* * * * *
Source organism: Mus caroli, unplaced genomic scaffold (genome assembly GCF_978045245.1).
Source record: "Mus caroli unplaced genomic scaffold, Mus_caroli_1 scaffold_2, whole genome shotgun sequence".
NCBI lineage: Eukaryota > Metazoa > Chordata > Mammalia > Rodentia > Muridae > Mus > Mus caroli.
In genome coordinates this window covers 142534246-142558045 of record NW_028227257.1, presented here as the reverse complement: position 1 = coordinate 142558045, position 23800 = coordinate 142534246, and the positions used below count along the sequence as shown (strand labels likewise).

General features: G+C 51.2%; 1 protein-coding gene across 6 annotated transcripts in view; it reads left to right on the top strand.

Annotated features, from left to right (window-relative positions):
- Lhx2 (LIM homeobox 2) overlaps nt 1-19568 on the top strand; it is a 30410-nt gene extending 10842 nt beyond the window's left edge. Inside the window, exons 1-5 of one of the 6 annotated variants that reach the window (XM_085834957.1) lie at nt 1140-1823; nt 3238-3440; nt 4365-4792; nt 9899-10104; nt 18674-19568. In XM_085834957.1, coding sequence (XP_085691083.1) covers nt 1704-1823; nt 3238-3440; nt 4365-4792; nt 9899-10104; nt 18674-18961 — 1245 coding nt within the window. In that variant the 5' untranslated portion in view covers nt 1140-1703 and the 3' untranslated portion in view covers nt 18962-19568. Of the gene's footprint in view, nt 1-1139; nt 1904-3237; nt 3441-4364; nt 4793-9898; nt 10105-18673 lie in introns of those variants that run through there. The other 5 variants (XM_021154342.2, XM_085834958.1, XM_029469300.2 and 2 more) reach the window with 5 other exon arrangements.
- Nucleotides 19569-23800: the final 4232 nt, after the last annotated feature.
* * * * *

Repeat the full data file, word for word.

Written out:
Source organism: Mus caroli, unplaced genomic scaffold (genome assembly GCF_978045245.1).
Source record: "Mus caroli unplaced genomic scaffold, Mus_caroli_1 scaffold_2, whole genome shotgun sequence".
NCBI lineage: Eukaryota > Metazoa > Chordata > Mammalia > Rodentia > Muridae > Mus > Mus caroli.
In genome coordinates this window covers 142534246-142558045 of record NW_028227257.1, presented here as the reverse complement: position 1 = coordinate 142558045, position 23800 = coordinate 142534246, and the positions used below count along the sequence as shown (strand labels likewise).

General features: G+C 51.2%; 1 protein-coding gene across 6 annotated transcripts in view; it reads left to right on the top strand.

Annotated features, from left to right (window-relative positions):
- Lhx2 (LIM homeobox 2) overlaps nt 1-19568 on the top strand; it is a 30410-nt gene extending 10842 nt beyond the window's left edge. Inside the window, exons 1-5 of one of the 6 annotated variants that reach the window (XM_085834957.1) lie at nt 1140-1823; nt 3238-3440; nt 4365-4792; nt 9899-10104; nt 18674-19568. In XM_085834957.1, coding sequence (XP_085691083.1) covers nt 1704-1823; nt 3238-3440; nt 4365-4792; nt 9899-10104; nt 18674-18961 — 1245 coding nt within the window. In that variant the 5' untranslated portion in view covers nt 1140-1703 and the 3' untranslated portion in view covers nt 18962-19568. Of the gene's footprint in view, nt 1-1139; nt 1904-3237; nt 3441-4364; nt 4793-9898; nt 10105-18673 lie in introns of those variants that run through there. The other 5 variants (XM_021154342.2, XM_085834958.1, XM_029469300.2 and 2 more) reach the window with 5 other exon arrangements.
- Nucleotides 19569-23800: the final 4232 nt, after the last annotated feature.